"Consumers on the lookout for eco-friendly claims are skeptical about the term ‘natural’, and two-thirds would favor a uniform standard to certify natural claims, according to a new survey."
Related topics: Products & Marketing
Currently, although manufacturers of organic foods and beverages must adhere to strict standards in order to be allowed to use the term, the Food and Drug Administration has declined to define the word ‘natural’. Nevertheless, its use on food packaging is rapidly increasing as consumers are seeking products that are free from artificial additives.
The market research found that one in three consumers surveyed (34 percent) were ‘not very’ or ‘not at all’ confident in natural labeling, while two in three (65 percent) said they would like to see the term certified, for both processes and ingredients. Another 25 percent of those surveyed said they were ‘somewhat interested’ in natural certification.
However, the way in which a certification scheme would be monitored was also important to those polled. A third (33 percent) said they would favor natural labeling certification by an independent non-profit organization and/or a government standard. Fewer than one in four supported an industry-sponsored standard (23 percent), while 18 percent said they would prefer retailer certification, the research found.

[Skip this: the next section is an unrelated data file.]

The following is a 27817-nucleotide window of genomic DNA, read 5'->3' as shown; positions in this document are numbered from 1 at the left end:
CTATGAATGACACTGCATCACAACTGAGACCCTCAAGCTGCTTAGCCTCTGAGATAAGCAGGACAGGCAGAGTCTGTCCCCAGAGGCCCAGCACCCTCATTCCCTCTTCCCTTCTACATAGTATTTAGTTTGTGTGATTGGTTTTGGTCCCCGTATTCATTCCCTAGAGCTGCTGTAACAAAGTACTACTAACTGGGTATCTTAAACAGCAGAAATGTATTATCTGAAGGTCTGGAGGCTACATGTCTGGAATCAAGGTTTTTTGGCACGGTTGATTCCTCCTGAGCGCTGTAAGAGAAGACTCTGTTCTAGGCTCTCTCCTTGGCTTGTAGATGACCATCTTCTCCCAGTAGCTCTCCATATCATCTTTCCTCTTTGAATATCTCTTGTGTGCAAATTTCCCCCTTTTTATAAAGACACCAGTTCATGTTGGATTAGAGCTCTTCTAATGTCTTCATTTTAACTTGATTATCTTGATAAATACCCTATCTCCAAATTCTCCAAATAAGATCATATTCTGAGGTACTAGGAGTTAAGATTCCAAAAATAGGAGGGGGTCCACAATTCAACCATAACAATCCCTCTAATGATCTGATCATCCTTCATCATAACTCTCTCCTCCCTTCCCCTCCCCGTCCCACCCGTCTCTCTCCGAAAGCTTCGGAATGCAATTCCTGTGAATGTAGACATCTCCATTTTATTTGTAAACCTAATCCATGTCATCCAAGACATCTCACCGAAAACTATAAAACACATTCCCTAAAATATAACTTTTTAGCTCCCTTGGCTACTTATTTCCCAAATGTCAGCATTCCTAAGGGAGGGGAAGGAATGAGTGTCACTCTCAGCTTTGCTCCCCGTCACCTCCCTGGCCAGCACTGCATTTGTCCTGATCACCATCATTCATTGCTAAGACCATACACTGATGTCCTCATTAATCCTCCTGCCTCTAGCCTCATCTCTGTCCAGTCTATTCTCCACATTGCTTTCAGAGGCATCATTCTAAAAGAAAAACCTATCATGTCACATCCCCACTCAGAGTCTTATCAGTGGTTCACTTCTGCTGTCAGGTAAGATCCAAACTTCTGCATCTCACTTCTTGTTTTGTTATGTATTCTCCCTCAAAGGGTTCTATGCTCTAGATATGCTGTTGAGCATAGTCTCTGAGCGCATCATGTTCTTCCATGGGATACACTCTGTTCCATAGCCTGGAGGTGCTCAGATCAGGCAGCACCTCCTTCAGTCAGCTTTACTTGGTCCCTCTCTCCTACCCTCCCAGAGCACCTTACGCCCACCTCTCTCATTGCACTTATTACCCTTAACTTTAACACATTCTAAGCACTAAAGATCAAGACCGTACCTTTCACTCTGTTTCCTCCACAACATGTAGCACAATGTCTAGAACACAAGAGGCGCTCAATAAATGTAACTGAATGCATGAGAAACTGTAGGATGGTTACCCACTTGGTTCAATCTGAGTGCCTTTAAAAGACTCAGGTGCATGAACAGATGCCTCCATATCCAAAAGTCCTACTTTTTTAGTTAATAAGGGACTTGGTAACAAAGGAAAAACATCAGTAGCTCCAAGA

The findings are in line with the results of other market research in this area, which has suggested that many consumers are confused about the precise definition of ‘natural’. A survey conducted last year by market research organization the Shelton Group, for example, found that more consumers favored natural product claims (31 percent) over organic claims (14 percent) as evidence of a product’s eco-credentials, despite the strict regulation of the term ‘organic’ and none for ‘natural’.
‘Natural’ was the number one claim on new product packaging last year, appearing on 23 percent of newly launched food and beverage products, according to Mintel’s Global New Products Database.